3f. Stay Beginnings (1:42)


Teaching your dog to stay in one place has many benefits. It focuses on self-control and will encourage dogs to think and process versus react in situations. Teaching stay can promote calmness and relaxation in your dog’s day.

Suggestions on when stay can be used:

  • To help prevent your dog bolting out an open door.
  • Keep your dog from jumping out of the car.
  • Prevent jumping on people.
  • Crossing the street.

A few words of caution…

  • Never leave your dog in a stay if you cannot release the cue.
  • When using Stay as a cue, you should ALWAYS go back to your dog and release him or her. Do not call your dog out of a Stay… this could lead to poor outcomes if your dog is used to running out of a stay or a miscue from a distance (picture a dog running across a busy street here).

Teaching Stay Beginnings:

Step 1– Choose a behavior, whether it is a sit or a down, that is easiest for your dog. Some dogs are more comfortable in a sit and some are more comfortable in a down. Know your dog. This is the first piece to successful stay.

Step 2– Briefly place your right hand in front of your dog’s face with the palm open and toward him.

Step 3– Count to one, return to your dog’s side, praise him and click and treat. Release and try again!

Step 4– Reset your dog. Give your hand signal/cue and count for 3 seconds. Release with your cue by throwing a treat out.

Step 5– Repeat steps- Gradually increase the amount of time you require him or her to hold the position.

Step 6– Remember to bounce between hard and easy amounts of time to keep your dog engaged and end your training on a good note.

Adding the Cue:

Step 1– Add the Cue “Stay” and follow step 2… this is now adding a verbal cue to a hand cue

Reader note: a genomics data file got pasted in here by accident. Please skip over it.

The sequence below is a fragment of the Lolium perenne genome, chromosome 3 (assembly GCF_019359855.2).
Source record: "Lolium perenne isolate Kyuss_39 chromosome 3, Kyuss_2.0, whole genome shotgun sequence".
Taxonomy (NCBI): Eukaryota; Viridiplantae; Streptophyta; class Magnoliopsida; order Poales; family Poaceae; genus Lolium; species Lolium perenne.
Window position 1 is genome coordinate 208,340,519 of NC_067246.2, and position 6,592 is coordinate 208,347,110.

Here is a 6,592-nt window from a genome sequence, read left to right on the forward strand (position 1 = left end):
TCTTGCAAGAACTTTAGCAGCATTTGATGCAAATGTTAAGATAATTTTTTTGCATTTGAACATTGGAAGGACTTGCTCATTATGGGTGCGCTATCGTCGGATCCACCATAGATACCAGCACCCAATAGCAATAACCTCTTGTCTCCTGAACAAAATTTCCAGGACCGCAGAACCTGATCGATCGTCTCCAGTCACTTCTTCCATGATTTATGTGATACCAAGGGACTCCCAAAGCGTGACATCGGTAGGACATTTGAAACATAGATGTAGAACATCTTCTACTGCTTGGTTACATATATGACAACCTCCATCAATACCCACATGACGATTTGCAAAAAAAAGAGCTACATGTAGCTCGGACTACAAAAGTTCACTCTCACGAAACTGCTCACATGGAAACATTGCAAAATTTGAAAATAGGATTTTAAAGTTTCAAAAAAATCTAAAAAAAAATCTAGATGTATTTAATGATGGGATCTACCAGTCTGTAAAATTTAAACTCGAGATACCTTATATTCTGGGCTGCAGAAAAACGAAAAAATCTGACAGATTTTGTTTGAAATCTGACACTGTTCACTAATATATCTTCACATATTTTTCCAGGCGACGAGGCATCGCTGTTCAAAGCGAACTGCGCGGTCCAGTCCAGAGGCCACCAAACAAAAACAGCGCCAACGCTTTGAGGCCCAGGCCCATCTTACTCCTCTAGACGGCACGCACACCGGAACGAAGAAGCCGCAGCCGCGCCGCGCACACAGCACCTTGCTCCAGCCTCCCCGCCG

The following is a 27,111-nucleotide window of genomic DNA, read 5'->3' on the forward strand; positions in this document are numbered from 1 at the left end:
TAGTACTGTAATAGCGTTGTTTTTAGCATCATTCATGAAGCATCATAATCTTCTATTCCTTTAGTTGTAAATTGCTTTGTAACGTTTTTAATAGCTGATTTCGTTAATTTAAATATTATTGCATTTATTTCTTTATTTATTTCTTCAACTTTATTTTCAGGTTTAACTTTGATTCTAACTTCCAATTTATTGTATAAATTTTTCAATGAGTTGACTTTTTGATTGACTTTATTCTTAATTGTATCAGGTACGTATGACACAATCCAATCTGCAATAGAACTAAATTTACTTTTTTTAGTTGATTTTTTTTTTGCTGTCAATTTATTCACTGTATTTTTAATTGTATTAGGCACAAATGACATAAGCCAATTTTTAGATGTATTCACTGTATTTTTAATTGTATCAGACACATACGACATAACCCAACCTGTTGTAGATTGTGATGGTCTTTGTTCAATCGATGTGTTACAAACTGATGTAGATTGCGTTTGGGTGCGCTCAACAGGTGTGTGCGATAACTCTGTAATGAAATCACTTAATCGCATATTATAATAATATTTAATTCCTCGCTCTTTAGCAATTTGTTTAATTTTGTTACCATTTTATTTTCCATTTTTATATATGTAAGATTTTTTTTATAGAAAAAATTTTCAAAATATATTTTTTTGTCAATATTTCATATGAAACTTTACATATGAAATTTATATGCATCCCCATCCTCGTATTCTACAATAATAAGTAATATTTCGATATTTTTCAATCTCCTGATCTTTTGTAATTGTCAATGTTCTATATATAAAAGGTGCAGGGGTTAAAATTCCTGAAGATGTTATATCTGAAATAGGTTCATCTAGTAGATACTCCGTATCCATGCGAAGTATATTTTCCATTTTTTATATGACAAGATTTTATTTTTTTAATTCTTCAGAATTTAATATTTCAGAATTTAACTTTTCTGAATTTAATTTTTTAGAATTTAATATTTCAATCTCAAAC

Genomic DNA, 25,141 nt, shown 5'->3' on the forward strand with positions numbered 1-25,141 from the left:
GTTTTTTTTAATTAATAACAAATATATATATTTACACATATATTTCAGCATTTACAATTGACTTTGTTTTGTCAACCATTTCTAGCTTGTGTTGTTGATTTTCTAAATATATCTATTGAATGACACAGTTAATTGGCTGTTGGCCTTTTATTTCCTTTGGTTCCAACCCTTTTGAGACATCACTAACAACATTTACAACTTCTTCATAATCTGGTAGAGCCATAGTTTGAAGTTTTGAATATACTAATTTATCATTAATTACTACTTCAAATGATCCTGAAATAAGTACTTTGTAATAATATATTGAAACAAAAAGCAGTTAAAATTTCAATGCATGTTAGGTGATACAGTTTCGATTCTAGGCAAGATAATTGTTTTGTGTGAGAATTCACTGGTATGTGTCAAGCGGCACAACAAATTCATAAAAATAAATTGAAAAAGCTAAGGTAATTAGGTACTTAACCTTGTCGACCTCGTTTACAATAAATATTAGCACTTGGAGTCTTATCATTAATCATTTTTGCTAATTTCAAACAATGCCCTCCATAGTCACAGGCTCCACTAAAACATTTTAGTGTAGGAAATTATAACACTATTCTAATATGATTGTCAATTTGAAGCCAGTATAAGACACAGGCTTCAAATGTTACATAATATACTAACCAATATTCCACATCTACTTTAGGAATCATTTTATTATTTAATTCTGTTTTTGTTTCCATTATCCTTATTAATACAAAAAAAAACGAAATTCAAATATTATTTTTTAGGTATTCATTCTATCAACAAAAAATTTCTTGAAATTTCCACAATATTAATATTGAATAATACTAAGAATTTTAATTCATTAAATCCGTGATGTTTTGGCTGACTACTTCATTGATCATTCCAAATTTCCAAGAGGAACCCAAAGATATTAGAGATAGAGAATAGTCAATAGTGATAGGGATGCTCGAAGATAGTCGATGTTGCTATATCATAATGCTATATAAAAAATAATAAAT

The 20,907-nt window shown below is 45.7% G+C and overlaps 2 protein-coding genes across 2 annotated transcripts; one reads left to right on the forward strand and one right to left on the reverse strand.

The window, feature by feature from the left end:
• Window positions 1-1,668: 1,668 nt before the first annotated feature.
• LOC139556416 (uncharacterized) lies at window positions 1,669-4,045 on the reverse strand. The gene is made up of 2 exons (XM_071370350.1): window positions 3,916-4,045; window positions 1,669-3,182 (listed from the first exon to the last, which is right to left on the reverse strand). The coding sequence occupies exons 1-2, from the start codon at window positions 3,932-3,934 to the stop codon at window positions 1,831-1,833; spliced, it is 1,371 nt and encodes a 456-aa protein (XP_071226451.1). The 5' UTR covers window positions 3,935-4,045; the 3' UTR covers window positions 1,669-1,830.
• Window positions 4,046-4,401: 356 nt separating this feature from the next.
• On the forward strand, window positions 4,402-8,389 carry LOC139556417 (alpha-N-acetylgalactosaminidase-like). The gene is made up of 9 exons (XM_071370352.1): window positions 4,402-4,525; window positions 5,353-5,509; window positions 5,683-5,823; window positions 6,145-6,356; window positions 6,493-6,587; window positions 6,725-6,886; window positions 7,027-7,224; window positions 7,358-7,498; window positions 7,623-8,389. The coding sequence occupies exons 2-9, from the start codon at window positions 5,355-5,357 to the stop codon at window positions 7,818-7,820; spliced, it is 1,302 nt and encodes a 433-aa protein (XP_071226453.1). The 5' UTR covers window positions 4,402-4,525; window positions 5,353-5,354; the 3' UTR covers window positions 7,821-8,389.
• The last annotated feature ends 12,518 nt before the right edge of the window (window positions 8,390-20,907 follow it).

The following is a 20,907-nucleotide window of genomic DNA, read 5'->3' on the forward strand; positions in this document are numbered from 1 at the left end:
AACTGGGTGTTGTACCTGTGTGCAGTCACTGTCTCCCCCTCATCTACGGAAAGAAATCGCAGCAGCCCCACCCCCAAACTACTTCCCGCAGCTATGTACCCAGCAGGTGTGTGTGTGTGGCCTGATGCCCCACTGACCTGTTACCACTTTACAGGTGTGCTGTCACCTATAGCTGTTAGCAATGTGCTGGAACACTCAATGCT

Adding the Cue:

Trainer Tip:

  • Don’t forget to release your dog from stay by tossing a treat to end the behavior.
  • Take baby steps back or rock back rather than giant steps that will encourage your dog to follow you.
  • When first training stay, don’t step away and hang out there with a big pause. We are at the beginning steps of stay. Teaching your dog to remain there when you are at a distance is the next step. Build foundation behaviors first and don’t make it harder than it needs to be on your pup.

Stay Challenge:

Step 1– Ask your dog to sit and stay.

Step 2-Walk all the way around your dog and click and treat as you return to front.

Step 3– If your dog gets up, reset the stay and only go part way around and go back to the front and treat… continue adding steps around like following a clock face.

Trainer Tip:

Don’t try to walk all the way around in one try… you are actually teaching your dog to move out of place. Practice in chunks… so that you set your dog up for success. Try walking a quarter of the way and move back to start. Reward. Then try again with a little bit more around your dog. Remember to STOP before you have pushed your dog too far and he or she gets up!